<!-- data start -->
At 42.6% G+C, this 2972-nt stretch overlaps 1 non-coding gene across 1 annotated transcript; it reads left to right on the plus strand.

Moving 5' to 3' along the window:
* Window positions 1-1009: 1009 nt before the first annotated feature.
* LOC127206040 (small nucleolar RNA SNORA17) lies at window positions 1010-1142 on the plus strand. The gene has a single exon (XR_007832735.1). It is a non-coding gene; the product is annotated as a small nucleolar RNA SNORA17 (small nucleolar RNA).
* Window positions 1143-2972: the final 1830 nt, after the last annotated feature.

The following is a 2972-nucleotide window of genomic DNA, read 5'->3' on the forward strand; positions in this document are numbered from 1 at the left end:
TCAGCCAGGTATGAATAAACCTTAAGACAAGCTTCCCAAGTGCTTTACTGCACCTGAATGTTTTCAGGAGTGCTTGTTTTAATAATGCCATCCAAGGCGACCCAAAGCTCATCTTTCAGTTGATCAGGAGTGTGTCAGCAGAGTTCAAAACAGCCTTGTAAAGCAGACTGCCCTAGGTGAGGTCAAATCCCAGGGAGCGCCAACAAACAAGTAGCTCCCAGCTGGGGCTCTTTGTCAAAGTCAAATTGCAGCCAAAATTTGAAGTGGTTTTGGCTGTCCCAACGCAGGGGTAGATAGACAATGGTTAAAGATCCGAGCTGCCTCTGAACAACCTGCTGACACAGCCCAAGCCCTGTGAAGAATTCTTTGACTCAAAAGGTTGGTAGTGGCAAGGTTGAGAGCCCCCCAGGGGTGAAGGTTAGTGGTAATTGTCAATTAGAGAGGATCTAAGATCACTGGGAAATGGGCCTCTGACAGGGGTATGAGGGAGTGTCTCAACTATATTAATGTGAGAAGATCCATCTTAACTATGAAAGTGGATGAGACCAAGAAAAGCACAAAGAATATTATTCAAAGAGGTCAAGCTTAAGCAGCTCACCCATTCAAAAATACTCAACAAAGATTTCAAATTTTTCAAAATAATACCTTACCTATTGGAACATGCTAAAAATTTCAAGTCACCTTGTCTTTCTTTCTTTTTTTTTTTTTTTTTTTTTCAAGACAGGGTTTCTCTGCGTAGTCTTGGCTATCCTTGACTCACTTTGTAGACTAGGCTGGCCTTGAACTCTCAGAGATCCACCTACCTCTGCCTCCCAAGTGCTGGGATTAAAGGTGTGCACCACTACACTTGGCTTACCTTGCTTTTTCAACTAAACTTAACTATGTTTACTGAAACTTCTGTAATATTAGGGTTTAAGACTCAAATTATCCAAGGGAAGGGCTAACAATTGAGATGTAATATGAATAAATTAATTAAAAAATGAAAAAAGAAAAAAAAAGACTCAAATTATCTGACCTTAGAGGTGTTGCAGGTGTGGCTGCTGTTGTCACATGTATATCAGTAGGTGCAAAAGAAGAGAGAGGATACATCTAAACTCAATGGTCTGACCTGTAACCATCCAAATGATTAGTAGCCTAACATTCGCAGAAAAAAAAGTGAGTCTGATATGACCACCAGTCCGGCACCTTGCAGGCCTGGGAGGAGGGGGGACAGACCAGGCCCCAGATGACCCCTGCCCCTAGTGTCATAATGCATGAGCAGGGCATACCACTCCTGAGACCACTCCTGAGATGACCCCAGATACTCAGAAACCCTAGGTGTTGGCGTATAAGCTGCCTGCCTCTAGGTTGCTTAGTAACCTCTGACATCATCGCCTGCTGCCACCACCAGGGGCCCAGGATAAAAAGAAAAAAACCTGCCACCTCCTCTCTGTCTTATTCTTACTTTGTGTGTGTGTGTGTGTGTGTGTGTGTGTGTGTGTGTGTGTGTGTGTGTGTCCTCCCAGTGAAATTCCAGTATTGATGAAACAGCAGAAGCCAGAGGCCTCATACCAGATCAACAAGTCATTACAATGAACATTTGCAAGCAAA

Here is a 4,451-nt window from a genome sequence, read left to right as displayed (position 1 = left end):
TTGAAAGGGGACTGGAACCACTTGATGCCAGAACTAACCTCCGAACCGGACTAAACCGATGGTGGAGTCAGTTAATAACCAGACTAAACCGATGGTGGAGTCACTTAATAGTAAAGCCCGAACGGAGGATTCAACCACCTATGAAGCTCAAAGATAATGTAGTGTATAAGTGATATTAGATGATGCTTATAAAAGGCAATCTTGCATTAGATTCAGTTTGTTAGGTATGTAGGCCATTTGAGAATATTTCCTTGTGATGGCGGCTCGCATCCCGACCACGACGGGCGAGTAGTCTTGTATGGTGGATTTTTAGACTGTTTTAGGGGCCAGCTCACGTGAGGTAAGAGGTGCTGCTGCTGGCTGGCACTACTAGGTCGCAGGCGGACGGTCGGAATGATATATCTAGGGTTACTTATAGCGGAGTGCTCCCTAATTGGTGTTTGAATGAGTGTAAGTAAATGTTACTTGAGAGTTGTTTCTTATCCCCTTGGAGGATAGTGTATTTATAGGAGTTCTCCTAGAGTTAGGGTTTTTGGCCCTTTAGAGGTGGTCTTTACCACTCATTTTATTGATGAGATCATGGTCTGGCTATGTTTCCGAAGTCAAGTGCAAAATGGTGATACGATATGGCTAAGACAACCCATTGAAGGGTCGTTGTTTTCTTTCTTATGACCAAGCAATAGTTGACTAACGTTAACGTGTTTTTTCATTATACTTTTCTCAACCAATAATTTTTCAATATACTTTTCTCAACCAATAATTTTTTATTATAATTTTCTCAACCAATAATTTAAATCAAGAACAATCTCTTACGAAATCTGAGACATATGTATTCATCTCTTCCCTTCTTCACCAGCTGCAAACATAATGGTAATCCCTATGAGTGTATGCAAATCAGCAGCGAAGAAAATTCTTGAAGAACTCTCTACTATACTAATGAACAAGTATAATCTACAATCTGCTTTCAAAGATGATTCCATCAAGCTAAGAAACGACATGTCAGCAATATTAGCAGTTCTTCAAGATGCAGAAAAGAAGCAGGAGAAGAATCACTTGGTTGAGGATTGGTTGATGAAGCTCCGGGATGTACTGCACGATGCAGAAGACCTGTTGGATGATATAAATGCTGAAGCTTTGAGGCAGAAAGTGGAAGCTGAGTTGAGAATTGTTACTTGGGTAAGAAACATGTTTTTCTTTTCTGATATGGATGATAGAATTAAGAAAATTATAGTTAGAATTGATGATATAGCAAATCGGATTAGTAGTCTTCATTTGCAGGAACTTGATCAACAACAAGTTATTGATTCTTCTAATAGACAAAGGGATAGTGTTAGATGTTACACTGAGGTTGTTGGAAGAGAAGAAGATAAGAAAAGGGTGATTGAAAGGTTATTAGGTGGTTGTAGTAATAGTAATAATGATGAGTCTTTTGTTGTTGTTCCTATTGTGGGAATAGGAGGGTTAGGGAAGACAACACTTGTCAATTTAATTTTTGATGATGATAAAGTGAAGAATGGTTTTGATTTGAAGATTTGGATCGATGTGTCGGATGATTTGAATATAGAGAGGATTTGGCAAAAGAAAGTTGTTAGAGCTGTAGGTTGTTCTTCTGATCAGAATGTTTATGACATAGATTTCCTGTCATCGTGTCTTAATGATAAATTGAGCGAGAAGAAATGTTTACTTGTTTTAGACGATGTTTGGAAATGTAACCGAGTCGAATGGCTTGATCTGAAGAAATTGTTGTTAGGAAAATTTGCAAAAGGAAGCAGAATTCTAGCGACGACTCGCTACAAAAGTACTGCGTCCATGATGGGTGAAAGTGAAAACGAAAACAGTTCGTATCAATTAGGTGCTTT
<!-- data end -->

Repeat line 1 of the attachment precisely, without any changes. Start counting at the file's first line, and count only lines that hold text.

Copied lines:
At 42.6% G+C, this 2972-nt stretch overlaps 1 non-coding gene across 1 annotated transcript; it reads left to right on the plus strand.